3-GIS often times finds itself providing both consulting and implementation services to support construction rideout (CRO) activities. Interestingly, many of our customers approach these activities using different workflows and processes to yield essentially the same result. 3-GIS outlines the methodologies to consider if you are interested in developing a FTTH deployment strategy.
For whatever reason design firms and providers approach CRO in a multitude of ways. Some of our customers perform an initial windshield survey of the potential network path and then augment with field personnel collected detailed information while others perform an initial desktop survey and then field the network design as appropriate. in addition, the data collected varies as well. Some of our customers collect information only related to the “constructability” of the network path while others go to such detail as defining the exact location of spliceclosures and cabinets while in the field. Even though a detailed description and justification for each of the methodologies mentioned above, while in of itself would provide for interesting whitepaper, 3-GIS is going to focus on high level considerations of a successful collection.
Prior to any CRO collection activities it is incumbent upon the designer to define the critical collection criteria. Critical collection criteria is any data element required to support planning, design, permitting and construction. These criteria may not be self evident at the outset of a project and in order to define properly, a deep dive into the expected output is required. Expected output can be anything from reporting to construction drawings to permitting. More often than not, permit and construction requirements drive the data elements required and may include generating plan and profiles, locating all existing utilities and coincidence with environmentally sensitive areas to name a few. In addition, construction requirements may include items such as the necessity to identify constraints to construction such as access for installation and maintenance, offset from existing infrastructure and location of “long-lead” permit requirements such as railroad crossings, etc.
By no means is the list above meant to be exhaustive, which further highlights the necessity to document both what to collect and how to perform CRO related activities. While many of the above may be understood by the design engineer and their field technicians, to properly document CRO it is necessary to perform a deep dive analysis in jurisdictional requirements for permitting while also soliciting input from your construction vendor. The results of this analysis should provide a framework for what to collect during CRO.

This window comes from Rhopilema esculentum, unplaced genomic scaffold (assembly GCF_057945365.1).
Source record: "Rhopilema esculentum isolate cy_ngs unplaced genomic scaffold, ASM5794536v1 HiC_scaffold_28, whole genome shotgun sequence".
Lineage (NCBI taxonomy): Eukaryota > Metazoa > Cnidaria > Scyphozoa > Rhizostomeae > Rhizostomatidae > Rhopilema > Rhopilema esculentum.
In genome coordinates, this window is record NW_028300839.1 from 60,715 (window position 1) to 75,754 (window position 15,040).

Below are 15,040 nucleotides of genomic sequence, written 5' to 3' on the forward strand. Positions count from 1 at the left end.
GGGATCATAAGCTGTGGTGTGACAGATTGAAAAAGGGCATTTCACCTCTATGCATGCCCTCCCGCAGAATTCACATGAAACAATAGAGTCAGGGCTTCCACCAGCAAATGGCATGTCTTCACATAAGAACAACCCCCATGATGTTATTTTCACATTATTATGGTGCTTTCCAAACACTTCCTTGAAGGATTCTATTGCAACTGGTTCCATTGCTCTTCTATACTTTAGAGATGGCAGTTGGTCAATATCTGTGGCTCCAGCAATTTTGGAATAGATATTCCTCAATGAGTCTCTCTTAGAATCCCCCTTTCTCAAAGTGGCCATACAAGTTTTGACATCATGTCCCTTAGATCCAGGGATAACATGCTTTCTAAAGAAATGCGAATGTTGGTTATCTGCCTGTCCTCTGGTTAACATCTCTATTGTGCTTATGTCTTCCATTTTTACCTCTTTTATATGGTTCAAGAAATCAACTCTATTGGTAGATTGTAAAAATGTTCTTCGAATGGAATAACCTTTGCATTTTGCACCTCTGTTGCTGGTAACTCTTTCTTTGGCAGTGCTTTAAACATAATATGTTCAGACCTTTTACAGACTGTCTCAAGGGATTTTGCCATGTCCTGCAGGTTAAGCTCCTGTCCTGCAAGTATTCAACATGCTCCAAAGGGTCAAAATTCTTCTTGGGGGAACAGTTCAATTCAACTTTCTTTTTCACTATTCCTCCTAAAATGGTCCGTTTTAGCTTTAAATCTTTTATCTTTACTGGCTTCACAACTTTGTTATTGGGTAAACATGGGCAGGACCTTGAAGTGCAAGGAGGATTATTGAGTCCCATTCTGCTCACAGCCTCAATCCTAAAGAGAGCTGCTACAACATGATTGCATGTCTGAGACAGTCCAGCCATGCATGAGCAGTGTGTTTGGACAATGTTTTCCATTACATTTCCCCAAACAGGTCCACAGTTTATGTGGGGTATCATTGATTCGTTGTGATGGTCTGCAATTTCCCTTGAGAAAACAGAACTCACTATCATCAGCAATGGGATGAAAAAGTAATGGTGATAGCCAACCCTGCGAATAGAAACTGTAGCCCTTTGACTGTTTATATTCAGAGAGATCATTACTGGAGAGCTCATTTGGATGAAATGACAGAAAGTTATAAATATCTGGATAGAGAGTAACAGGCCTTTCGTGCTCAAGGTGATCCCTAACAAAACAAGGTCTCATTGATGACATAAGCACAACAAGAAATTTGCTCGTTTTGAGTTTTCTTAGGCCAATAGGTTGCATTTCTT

Once the data elements have been defined, consideration should be made to define how to collect each of them. Design engineers will often times canvas an entire market prior to design and collect all of the data elements required. While exhaustive, this often times leads to expending resources which were not required as the network design ultimately does not impact 100% of a market. Ultimately, CRO should be performed after an initial routing and placement of network assets has been performed. This pathing may be at a high level initially if the design engineer has adopted a conventional design approach or may be more detailed if the design engineer has opted for an automated design approach. Either way, CRO should focus only on areas where design is likely to occur. By doing so, design engineers will reduce cost exposure to the customer while also reducing the time to construction.
Once the CRO items to collect and the collection methodology is defined, consideration as to the type of scope of technology for collection should be made. Questions arise such as to whether to collect using a “pen and paper” approach or whether mobile data collection platforms can be used? Often times, design engineers tend to fall back on what has worked in the past and resort to a more conventional approach of collecting field notes using paper maps and notebooks to create redlines. While this approach certainly has its advantages, the disadvantages should also be considered. The requirement to translate the field notes into intelligible design decisions adds another layer of execution and administration that may not be required. Leveraging technology allows users to directly notate field decisions and transfer that knowledge the designer in either real-time or near to real-time. Design engineers can also consider allowing their field personnel to directly edit a design rather than providing field notes. While a significant departure from the past, this technique offers the most efficient use of resources both in the field and office. Great care should be taken to identify whether one trust the field technician to make a decision or does it simply need to be reviewed by those in the office. Arguably, more often than not the desktop technician is simply going to accept the field determination.
As firms approach CRO and defining both what to collect and the method of collection great care should be taken in order to determine what is expected from the effort. This exercise will provide a basis for success while also limiting the effort to what is necessary versus what is nice to have. As our customers face more demanding timelines to deliver designs, enabling CRO with technology will allow for more improved collection methods while reducing overall resources required to either satisfy fielding or incorporate their findings into final design. 3-GIS is working with our existing and new customers to provide the tools necessary to reduce dependency on historical processes to satisfy CRO whether in the field using 3-GIS Mobile platform or integrating as-found conditions using 3-GIS Web.